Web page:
CRYPTOGRAPHY: SLED-based true random-number generator is scalable in output

May 1, 2011
A true random-number generator (RNG) developed by a group of Chinese and American researchers can generate two simultaneous, independent 10 Gbit streams of random bits from a setup based on a superluminescent LED (SLED).

A true random-number generator (RNG) developed by a group of Chinese and American researchers can generate two simultaneous, independent 10 Gbit streams of random bits from a setup based on a superluminescent LED (SLED).1 The approach has the potential to produce 20 or more simultaneous streams of random bits.

True RNGs are of vital importance to cryptography, and are also used for scientific applications, as well as by lottery services, and even artists and musicians. Pseudo-RNGs are simpler than true RNGs but less useful, because the numbers they generate show signs of nonrandomness.

There is a great difference between the two types of tools. A pseudo-RNG takes the form of a computer algorithm that produces a sequence of random-seeming numbers by taking an initial set of values and doing some number-crunching on them. One characteristic of a pseudo-RNG algorithm is that if you give it the same set of initial values, it will always produce the same final sequence.

In contrast, a true RNG relies on some physical phenomenon to inject real randomness into its result. A web search will reveal many sites that present pseudo-RNG algorithms but far fewer that describe a true RNG. One of these sites is, which says that its RNG relies on atmospheric noise to produce randomness. Other approaches to true RNG behavior include photon counting, chaotic lasers, and even detection of quantum fluctuations in the vacuum.

Even a “true” RNG can have nonrandom bias. Because of this, the National Institute of Standards and Technology (NIST; Boulder, CO) developed a series of stringent tests for randomness that an RNG needs to pass before it can be called a true RNG. The SLED-based RNG passes these tests.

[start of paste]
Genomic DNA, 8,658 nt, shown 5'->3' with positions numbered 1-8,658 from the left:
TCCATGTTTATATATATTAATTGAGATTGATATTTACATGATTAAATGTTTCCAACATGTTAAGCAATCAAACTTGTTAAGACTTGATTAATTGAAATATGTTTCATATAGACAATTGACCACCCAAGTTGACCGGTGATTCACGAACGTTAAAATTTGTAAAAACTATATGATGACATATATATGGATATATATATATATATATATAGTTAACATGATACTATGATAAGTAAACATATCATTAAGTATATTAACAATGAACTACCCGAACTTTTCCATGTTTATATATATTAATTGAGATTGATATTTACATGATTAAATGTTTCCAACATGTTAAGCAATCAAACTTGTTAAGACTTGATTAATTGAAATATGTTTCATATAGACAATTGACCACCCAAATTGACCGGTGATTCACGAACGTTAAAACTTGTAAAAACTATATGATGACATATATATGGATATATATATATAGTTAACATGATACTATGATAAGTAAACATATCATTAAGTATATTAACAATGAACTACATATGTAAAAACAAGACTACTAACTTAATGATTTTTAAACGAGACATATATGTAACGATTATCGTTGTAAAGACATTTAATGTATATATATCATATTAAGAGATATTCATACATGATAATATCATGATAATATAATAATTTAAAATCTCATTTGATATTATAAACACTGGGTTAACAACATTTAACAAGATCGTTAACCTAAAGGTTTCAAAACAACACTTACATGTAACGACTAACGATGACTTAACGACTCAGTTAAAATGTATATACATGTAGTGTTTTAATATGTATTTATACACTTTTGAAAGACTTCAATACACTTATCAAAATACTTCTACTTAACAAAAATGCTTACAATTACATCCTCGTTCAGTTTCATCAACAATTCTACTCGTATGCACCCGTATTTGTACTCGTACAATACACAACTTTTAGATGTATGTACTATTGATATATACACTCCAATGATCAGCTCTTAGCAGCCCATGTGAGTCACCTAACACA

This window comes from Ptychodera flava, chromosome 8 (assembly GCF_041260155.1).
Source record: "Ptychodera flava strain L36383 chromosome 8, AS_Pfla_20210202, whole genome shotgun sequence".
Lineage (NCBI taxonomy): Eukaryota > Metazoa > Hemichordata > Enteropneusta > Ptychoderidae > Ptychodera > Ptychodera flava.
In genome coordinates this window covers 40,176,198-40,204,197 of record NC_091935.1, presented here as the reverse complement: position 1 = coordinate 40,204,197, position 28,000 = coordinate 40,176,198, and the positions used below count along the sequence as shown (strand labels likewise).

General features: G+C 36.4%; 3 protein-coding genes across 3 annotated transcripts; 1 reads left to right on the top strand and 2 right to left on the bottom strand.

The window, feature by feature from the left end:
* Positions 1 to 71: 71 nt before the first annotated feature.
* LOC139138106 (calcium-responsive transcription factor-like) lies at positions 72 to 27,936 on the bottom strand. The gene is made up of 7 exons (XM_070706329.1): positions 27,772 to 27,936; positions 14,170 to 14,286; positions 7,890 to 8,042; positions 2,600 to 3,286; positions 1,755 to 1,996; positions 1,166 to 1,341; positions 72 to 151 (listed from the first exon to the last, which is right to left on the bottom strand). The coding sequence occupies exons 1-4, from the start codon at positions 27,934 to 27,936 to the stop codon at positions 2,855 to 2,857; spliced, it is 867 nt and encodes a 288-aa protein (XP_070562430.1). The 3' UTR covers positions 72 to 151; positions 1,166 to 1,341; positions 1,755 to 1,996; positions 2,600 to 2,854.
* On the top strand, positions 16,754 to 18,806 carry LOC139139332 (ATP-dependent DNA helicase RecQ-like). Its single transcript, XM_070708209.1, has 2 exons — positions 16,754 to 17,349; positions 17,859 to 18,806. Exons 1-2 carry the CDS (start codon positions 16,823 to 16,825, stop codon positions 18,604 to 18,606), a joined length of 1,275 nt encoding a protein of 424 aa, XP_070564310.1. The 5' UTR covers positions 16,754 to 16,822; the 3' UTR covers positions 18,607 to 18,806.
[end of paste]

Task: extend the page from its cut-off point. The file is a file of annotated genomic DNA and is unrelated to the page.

Simple and compact system

The researchers, who are from Beijing Normal University (Beijing, China) and the University of Maryland (College Park, MD), start with a commercially available broadband fiber-coupled SLED, coupling two wavelength-division-multiplexing filters to it to produce two channels at 1540 and 1555 nm, each with a 2.2 nm optical transmission bandwidth. The channels are each detected by an 11 GHz photoreceiver. The two narrow spectral slices each result in an electrical signal whose rapid fluctuations are much greater than the background electrical noise.

A clocked comparator for each signal is set to threshold-detect the signal, producing a sequence of random bits (checked against an external 10 GHz clock signal) that are then processed by bit-error-rate testers (BERTs). Data acquisition is initiated by an external trigger so that both channels are started at the same time and synchronized.

While the two resulting bitstreams showed no interchannel correlation, statistical testing did show a deviation from true randomness. But the researchers demonstrated that doing an exclusive-OR (XOR) operation between each bitstream and a time-delayed copy of the bitstream (with delays as short as 26 bits) produced, to all appearances and tests, true randomness. In addition, the result of the XOR showed no apparent correlation with the original sequences. (The XOR was computed offline but could easily be done in real time, say the researchers.)

The NIST statistical tests (all 188 of them) were applied to the data. To pass, there must be no more than 19 failures per 1,000 trials (except for one test, the random-excursion variant test, which requires no more than 13 failures out of 561 trials). The XOR-processed data passed all tests for both optical channels (see figure). The researchers also took the bit sequence from both channels, sequentially interleaved them, and subjected the result to the NIST tests, which again gave a passing grade.

Because the SLED has a broadband 75 nm spectrum, many more channels could easily be added to the setup. For example a 20-channel device using a single SLED would generate random bits at a rate of 200 Gbit/s. The system uses only compact commercial components, and could be integrated at the board or even chip level for ultrahigh-rate true random-number generation.


1. X. Li et al., Opt. Lett., 36, 6, 1020 (Mar. 15, 2011).

About the Author

John Wallace | Senior Technical Editor (1998-2022)

John Wallace was with Laser Focus World for nearly 25 years, retiring in late June 2022. He obtained a bachelor's degree in mechanical engineering and physics at Rutgers University and a master's in optical engineering at the University of Rochester. Before becoming an editor, John worked as an engineer at RCA, Exxon, Eastman Kodak, and GCA Corporation.

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